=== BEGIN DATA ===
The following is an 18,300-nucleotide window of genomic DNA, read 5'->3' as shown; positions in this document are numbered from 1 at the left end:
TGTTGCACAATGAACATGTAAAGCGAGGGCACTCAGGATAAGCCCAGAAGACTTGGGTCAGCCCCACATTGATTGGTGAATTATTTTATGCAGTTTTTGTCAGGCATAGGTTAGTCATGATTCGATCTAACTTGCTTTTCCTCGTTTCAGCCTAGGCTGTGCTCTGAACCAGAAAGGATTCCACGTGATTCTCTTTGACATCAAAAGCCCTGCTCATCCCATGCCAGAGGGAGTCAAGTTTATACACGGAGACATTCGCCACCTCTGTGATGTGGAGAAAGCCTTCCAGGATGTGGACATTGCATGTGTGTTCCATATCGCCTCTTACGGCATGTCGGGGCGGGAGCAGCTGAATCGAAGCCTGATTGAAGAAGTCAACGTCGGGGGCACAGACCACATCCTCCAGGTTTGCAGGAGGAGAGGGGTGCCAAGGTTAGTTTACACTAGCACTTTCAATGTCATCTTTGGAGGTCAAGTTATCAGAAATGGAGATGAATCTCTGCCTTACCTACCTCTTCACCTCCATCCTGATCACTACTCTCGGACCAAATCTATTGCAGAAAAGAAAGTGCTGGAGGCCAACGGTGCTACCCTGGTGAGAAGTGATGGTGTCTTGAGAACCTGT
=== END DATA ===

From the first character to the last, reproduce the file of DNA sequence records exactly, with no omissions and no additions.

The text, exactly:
The following is an 18,300-nucleotide window of genomic DNA, read 5'->3' as shown; positions in this document are numbered from 1 at the left end:
TGTTGCACAATGAACATGTAAAGCGAGGGCACTCAGGATAAGCCCAGAAGACTTGGGTCAGCCCCACATTGATTGGTGAATTATTTTATGCAGTTTTTGTCAGGCATAGGTTAGTCATGATTCGATCTAACTTGCTTTTCCTCGTTTCAGCCTAGGCTGTGCTCTGAACCAGAAAGGATTCCACGTGATTCTCTTTGACATCAAAAGCCCTGCTCATCCCATGCCAGAGGGAGTCAAGTTTATACACGGAGACATTCGCCACCTCTGTGATGTGGAGAAAGCCTTCCAGGATGTGGACATTGCATGTGTGTTCCATATCGCCTCTTACGGCATGTCGGGGCGGGAGCAGCTGAATCGAAGCCTGATTGAAGAAGTCAACGTCGGGGGCACAGACCACATCCTCCAGGTTTGCAGGAGGAGAGGGGTGCCAAGGTTAGTTTACACTAGCACTTTCAATGTCATCTTTGGAGGTCAAGTTATCAGAAATGGAGATGAATCTCTGCCTTACCTACCTCTTCACCTCCATCCTGATCACTACTCTCGGACCAAATCTATTGCAGAAAAGAAAGTGCTGGAGGCCAACGGTGCTACCCTGGTGAGAAGTGATGGTGTCTTGAGAACCTGT